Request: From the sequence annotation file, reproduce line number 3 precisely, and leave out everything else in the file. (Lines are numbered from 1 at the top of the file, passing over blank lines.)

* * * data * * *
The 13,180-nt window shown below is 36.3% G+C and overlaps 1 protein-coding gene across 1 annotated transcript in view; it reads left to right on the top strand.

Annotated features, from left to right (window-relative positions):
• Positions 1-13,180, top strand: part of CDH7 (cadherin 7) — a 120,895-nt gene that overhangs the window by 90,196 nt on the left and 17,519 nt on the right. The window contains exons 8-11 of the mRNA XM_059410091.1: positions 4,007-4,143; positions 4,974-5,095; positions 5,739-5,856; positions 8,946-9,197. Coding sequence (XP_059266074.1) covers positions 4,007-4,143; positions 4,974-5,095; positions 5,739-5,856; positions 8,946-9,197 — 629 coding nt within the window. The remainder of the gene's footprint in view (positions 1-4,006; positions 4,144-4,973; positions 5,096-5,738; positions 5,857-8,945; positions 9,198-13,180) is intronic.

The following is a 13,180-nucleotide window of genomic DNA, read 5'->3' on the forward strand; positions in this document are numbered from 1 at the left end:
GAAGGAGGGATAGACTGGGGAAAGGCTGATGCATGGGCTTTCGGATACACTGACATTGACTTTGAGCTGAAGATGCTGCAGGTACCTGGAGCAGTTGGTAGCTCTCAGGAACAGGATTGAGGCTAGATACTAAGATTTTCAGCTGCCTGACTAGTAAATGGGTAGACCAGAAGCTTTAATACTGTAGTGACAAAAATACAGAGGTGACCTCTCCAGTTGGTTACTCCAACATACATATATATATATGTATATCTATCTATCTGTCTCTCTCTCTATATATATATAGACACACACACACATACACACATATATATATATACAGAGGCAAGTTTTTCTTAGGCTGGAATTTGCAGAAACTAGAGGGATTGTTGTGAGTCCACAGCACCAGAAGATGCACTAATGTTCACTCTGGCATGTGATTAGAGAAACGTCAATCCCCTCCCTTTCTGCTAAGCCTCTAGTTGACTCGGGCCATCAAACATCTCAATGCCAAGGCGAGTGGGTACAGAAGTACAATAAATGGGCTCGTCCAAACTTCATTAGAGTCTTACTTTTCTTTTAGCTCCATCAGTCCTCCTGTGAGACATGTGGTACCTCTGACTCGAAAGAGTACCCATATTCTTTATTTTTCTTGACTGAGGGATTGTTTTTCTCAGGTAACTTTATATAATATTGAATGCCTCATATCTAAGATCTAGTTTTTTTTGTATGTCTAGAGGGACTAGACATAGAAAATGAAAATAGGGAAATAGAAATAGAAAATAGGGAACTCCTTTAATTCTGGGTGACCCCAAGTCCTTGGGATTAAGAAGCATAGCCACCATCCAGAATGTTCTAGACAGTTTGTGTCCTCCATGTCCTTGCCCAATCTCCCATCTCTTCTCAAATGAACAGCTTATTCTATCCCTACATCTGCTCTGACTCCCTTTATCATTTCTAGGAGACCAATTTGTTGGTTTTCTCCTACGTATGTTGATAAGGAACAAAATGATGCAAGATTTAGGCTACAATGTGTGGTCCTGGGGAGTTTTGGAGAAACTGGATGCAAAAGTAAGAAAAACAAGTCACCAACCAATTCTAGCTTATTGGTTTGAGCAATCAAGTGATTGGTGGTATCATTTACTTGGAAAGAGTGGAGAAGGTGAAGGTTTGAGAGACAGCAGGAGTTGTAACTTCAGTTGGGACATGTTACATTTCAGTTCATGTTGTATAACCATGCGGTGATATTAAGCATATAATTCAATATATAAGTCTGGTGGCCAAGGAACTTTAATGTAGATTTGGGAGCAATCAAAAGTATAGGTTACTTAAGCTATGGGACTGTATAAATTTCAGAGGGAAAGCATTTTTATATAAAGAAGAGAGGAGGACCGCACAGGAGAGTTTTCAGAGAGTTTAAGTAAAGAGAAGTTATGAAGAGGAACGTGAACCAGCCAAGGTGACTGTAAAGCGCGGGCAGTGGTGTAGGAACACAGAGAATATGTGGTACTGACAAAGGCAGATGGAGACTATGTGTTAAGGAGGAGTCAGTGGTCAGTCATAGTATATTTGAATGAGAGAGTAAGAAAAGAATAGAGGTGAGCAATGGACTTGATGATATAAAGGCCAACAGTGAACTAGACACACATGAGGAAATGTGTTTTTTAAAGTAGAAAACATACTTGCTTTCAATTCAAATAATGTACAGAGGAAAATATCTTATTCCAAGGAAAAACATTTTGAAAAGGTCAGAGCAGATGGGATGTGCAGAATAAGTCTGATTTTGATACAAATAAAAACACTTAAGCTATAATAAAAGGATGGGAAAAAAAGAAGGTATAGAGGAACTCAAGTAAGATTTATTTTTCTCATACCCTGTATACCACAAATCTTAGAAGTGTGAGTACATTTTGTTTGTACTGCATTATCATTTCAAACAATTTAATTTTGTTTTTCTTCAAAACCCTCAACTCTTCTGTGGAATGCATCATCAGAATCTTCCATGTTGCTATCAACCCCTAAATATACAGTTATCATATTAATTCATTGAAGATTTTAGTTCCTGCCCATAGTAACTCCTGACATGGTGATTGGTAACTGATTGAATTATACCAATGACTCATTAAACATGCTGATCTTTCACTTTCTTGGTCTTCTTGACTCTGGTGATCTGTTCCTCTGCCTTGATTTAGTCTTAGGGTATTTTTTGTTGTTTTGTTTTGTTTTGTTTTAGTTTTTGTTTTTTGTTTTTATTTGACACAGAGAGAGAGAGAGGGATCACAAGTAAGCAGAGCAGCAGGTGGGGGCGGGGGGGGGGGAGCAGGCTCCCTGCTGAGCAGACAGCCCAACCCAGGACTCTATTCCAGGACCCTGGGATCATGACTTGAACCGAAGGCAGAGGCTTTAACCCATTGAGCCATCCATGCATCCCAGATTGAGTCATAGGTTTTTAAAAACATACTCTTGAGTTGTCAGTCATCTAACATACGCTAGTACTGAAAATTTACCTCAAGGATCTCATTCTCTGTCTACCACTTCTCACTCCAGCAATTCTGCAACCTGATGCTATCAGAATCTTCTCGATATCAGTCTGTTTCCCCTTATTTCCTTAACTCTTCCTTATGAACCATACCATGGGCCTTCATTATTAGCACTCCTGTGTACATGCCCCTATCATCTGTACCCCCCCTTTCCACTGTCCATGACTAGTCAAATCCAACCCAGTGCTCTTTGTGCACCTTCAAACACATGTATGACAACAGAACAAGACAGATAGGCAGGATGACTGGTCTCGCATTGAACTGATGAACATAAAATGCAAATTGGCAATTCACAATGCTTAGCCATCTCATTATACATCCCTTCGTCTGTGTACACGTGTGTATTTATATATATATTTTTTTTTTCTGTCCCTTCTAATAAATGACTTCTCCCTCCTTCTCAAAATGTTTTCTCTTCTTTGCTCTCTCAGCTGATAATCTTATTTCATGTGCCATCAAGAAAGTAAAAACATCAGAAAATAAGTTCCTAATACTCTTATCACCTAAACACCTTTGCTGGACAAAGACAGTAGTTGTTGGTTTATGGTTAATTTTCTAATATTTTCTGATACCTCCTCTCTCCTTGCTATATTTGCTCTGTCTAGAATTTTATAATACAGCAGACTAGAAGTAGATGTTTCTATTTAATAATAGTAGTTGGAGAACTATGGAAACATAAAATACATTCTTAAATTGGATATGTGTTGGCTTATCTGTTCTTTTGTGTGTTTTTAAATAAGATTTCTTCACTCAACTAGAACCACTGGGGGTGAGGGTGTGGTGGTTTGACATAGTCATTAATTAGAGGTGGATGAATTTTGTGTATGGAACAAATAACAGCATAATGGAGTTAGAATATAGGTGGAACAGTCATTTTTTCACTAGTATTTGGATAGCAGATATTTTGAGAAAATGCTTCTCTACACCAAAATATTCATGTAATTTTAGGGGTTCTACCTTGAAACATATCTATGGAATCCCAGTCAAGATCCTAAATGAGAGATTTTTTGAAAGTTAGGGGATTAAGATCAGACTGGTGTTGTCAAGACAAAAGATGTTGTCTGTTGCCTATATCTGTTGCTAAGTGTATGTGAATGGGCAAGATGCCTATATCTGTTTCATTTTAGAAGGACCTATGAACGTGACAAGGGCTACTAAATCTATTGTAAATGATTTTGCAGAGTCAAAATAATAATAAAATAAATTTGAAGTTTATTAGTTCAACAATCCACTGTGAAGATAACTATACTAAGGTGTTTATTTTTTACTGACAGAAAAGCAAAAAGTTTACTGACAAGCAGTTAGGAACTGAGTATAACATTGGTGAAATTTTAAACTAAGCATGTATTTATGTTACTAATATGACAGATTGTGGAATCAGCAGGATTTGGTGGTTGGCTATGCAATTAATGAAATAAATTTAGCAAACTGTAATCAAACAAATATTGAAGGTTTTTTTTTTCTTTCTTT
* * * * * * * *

• Positions 1-13,180, top strand: part of CDH7 (cadherin 7) — a 120,895-nt gene that overhangs the window by 90,196 nt on the left and 17,519 nt on the right. The window contains exons 8-11 of the mRNA XM_059410091.1: positions 4,007-4,143; positions 4,974-5,095; positions 5,739-5,856; positions 8,946-9,197. Coding sequence (XP_059266074.1) covers positions 4,007-4,143; positions 4,974-5,095; positions 5,739-5,856; positions 8,946-9,197 — 629 coding nt within the window. The remainder of the gene's footprint in view (positions 1-4,006; positions 4,144-4,973; positions 5,096-5,738; positions 5,857-8,945; positions 9,198-13,180) is intronic.